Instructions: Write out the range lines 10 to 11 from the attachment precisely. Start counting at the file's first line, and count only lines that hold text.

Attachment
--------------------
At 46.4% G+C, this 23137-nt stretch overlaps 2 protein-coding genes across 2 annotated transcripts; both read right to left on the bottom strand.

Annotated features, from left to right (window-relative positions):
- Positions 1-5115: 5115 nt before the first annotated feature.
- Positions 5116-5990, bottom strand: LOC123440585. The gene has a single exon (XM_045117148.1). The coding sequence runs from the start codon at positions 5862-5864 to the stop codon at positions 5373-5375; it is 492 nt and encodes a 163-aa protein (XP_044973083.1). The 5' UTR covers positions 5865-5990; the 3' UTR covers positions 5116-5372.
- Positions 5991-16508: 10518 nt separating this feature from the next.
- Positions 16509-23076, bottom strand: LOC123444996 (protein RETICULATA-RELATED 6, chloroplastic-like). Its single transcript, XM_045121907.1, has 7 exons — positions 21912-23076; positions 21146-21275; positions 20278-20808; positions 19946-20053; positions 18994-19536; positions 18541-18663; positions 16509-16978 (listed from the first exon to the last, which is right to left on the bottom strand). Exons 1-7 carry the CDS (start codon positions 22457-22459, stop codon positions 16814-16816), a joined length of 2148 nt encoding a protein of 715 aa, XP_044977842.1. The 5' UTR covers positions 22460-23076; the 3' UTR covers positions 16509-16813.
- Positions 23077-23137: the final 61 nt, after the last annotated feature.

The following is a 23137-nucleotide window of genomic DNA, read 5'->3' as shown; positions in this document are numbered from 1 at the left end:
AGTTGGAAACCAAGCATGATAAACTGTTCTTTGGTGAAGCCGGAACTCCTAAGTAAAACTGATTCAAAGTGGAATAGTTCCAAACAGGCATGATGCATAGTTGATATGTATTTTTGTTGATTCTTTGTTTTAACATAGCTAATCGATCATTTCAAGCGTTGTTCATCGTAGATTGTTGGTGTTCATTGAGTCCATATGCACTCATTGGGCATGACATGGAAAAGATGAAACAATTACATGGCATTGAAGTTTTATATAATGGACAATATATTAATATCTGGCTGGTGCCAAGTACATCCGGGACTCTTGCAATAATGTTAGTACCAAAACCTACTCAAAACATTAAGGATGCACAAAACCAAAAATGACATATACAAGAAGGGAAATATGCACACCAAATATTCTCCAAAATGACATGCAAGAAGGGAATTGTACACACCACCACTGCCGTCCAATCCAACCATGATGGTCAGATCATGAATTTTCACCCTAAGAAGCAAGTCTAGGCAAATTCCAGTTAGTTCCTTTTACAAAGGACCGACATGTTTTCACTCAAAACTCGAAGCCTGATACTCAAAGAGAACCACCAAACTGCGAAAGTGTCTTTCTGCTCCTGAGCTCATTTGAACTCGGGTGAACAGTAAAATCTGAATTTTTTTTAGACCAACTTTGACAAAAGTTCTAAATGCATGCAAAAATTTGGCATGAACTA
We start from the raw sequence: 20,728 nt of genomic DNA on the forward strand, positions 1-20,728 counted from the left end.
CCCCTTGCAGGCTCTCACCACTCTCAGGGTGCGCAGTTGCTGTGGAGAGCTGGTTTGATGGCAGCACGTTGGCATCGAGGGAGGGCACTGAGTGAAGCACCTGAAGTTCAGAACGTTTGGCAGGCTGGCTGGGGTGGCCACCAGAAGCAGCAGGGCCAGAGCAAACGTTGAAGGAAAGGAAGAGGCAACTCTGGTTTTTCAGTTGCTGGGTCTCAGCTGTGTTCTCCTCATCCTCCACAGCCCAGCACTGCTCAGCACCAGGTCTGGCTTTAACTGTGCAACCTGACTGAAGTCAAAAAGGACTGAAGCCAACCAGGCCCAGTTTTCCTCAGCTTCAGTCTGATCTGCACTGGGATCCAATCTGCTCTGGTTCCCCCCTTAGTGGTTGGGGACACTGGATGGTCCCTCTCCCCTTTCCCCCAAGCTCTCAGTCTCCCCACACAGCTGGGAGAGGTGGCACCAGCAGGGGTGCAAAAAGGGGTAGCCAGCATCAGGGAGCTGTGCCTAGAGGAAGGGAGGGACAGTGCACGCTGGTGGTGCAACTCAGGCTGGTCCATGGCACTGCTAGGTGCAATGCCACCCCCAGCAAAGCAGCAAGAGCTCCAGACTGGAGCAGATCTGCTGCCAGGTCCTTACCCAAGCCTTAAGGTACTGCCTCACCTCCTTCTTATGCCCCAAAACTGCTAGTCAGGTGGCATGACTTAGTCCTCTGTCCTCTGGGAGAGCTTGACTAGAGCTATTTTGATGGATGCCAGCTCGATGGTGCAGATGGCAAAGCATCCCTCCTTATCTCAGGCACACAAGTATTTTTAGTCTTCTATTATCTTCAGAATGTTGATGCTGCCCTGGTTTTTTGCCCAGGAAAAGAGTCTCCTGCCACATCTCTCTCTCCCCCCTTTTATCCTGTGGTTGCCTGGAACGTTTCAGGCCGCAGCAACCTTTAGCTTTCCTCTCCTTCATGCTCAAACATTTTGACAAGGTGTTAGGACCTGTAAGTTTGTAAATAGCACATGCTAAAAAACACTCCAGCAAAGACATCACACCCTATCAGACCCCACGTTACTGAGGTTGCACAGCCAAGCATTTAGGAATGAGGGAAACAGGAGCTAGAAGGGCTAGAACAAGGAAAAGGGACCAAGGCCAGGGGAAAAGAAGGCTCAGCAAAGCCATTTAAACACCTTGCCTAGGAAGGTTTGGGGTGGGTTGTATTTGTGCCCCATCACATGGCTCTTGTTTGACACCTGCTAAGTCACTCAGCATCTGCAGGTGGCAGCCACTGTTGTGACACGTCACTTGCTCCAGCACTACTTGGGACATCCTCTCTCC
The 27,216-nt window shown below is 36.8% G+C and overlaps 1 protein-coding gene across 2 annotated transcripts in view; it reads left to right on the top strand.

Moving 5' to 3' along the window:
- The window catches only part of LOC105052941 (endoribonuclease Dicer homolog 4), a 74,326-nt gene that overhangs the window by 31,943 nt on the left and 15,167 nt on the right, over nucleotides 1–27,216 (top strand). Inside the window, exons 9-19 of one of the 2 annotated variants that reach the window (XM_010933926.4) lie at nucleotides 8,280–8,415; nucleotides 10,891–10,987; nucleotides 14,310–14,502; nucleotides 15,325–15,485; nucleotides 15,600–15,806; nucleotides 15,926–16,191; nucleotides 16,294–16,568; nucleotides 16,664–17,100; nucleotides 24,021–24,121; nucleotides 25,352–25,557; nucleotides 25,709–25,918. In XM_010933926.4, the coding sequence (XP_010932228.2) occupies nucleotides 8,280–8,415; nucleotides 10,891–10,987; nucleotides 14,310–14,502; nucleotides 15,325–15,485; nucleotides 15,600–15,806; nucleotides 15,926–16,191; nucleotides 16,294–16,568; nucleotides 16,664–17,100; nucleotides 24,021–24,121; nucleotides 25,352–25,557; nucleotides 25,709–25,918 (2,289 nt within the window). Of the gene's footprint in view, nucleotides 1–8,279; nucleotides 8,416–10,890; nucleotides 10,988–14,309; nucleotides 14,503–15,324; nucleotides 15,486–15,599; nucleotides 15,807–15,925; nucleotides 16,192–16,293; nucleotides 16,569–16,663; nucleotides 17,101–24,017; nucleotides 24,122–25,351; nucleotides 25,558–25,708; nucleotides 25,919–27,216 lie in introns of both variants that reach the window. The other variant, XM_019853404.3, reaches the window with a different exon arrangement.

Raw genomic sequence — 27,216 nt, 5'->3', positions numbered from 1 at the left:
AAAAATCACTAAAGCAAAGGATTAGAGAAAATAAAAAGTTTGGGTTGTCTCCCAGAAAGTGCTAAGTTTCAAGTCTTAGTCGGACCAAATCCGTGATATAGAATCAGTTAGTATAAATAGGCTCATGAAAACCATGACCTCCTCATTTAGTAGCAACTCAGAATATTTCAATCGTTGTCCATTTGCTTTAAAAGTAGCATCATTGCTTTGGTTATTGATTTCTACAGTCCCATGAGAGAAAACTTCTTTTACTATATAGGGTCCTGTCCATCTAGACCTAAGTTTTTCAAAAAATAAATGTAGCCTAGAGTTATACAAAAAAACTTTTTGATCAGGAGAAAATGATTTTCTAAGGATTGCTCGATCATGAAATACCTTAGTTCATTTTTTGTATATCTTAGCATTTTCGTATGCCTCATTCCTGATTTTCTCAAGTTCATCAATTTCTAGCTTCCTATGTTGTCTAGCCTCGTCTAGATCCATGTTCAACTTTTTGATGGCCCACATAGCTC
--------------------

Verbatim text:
We start from the raw sequence: 20,728 nt of genomic DNA on the forward strand, positions 1-20,728 counted from the left end.
CCCCTTGCAGGCTCTCACCACTCTCAGGGTGCGCAGTTGCTGTGGAGAGCTGGTTTGATGGCAGCACGTTGGCATCGAGGGAGGGCACTGAGTGAAGCACCTGAAGTTCAGAACGTTTGGCAGGCTGGCTGGGGTGGCCACCAGAAGCAGCAGGGCCAGAGCAAACGTTGAAGGAAAGGAAGAGGCAACTCTGGTTTTTCAGTTGCTGGGTCTCAGCTGTGTTCTCCTCATCCTCCACAGCCCAGCACTGCTCAGCACCAGGTCTGGCTTTAACTGTGCAACCTGACTGAAGTCAAAAAGGACTGAAGCCAACCAGGCCCAGTTTTCCTCAGCTTCAGTCTGATCTGCACTGGGATCCAATCTGCTCTGGTTCCCCCCTTAGTGGTTGGGGACACTGGATGGTCCCTCTCCCCTTTCCCCCAAGCTCTCAGTCTCCCCACACAGCTGGGAGAGGTGGCACCAGCAGGGGTGCAAAAAGGGGTAGCCAGCATCAGGGAGCTGTGCCTAGAGGAAGGGAGGGACAGTGCACGCTGGTGGTGCAACTCAGGCTGGTCCATGGCACTGCTAGGTGCAATGCCACCCCCAGCAAAGCAGCAAGAGCTCCAGACTGGAGCAGATCTGCTGCCAGGTCCTTACCCAAGCCTTAAGGTACTGCCTCACCTCCTTCTTATGCCCCAAAACTGCTAGTCAGGTGGCATGACTTAGTCCTCTGTCCTCTGGGAGAGCTTGACTAGAGCTATTTTGATGGATGCCAGCTCGATGGTGCAGATGGCAAAGCATCCCTCCTTATCTCAGGCACACAAGTATTTTTAGTCTTCTATTATCTTCAGAATGTTGATGCTGCCCTGGTTTTTTGCCCAGGAAAAGAGTCTCCTGCCACATCTCTCTCTCCCCCCTTTTATCCTGTGGTTGCCTGGAACGTTTCAGGCCGCAGCAACCTTTAGCTTTCCTCTCCTTCATGCTCAAACATTTTGACAAGGTGTTAGGACCTGTAAGTTTGTAAATAGCACATGCTAAAAAACACTCCAGCAAAGACATCACACCCTATCAGACCCCACGTTACTGAGGTTGCACAGCCAAGCATTTAGGAATGAGGGAAACAGGAGCTAGAAGGGCTAGAACAAGGAAAAGGGACCAAGGCCAGGGGAAAAGAAGGCTCAGCAAAGCCATTTAAACACCTTGCCTAGGAAGGTTTGGGGTGGGTTGTATTTGTGCCCCATCACATGGCTCTTGTTTGACACCTGCTAAGTCACTCAGCATCTGCAGGTGGCAGCCACTGTTGTGACACGTCACTTGCTCCAGCACTACTTGGGACATCCTCTCTCC